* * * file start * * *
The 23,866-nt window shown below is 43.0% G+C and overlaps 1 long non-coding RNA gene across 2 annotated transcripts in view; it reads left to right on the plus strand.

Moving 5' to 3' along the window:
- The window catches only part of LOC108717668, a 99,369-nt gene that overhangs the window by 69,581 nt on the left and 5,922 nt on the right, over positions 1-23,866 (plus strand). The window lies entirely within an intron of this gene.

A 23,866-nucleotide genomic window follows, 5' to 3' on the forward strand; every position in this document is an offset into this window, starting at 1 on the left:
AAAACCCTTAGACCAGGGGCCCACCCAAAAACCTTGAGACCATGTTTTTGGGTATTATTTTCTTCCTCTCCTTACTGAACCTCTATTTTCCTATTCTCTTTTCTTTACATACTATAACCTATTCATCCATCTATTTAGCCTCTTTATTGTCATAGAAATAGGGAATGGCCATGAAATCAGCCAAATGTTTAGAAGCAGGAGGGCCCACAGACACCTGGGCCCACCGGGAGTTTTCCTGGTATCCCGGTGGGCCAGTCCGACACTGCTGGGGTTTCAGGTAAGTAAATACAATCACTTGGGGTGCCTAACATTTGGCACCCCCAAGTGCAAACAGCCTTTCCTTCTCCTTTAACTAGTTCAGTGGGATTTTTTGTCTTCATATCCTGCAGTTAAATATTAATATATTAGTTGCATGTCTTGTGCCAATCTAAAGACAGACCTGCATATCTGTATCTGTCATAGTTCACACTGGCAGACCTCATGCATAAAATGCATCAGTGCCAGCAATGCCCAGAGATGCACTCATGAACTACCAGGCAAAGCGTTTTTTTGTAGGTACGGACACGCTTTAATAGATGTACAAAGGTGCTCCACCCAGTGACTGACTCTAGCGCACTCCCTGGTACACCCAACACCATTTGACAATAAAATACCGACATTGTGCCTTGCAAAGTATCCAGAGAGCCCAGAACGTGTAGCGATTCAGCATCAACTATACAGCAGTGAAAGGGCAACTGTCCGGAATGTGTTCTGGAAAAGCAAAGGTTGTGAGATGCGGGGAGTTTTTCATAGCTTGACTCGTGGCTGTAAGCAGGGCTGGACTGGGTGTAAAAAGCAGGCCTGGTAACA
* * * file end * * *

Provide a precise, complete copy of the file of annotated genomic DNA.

The 23,866-nt window shown below is 43.0% G+C and overlaps 1 long non-coding RNA gene across 2 annotated transcripts in view; it reads left to right on the plus strand.

Moving 5' to 3' along the window:
- The window catches only part of LOC108717668, a 99,369-nt gene that overhangs the window by 69,581 nt on the left and 5,922 nt on the right, over positions 1-23,866 (plus strand). The window lies entirely within an intron of this gene.

A 23,866-nucleotide genomic window follows, 5' to 3' on the forward strand; every position in this document is an offset into this window, starting at 1 on the left:
AAAACCCTTAGACCAGGGGCCCACCCAAAAACCTTGAGACCATGTTTTTGGGTATTATTTTCTTCCTCTCCTTACTGAACCTCTATTTTCCTATTCTCTTTTCTTTACATACTATAACCTATTCATCCATCTATTTAGCCTCTTTATTGTCATAGAAATAGGGAATGGCCATGAAATCAGCCAAATGTTTAGAAGCAGGAGGGCCCACAGACACCTGGGCCCACCGGGAGTTTTCCTGGTATCCCGGTGGGCCAGTCCGACACTGCTGGGGTTTCAGGTAAGTAAATACAATCACTTGGGGTGCCTAACATTTGGCACCCCCAAGTGCAAACAGCCTTTCCTTCTCCTTTAACTAGTTCAGTGGGATTTTTTGTCTTCATATCCTGCAGTTAAATATTAATATATTAGTTGCATGTCTTGTGCCAATCTAAAGACAGACCTGCATATCTGTATCTGTCATAGTTCACACTGGCAGACCTCATGCATAAAATGCATCAGTGCCAGCAATGCCCAGAGATGCACTCATGAACTACCAGGCAAAGCGTTTTTTTGTAGGTACGGACACGCTTTAATAGATGTACAAAGGTGCTCCACCCAGTGACTGACTCTAGCGCACTCCCTGGTACACCCAACACCATTTGACAATAAAATACCGACATTGTGCCTTGCAAAGTATCCAGAGAGCCCAGAACGTGTAGCGATTCAGCATCAACTATACAGCAGTGAAAGGGCAACTGTCCGGAATGTGTTCTGGAAAAGCAAAGGTTGTGAGATGCGGGGAGTTTTTCATAGCTTGACTCGTGGCTGTAAGCAGGGCTGGACTGGGTGTAAAAAGCAGGCCTGGTAACA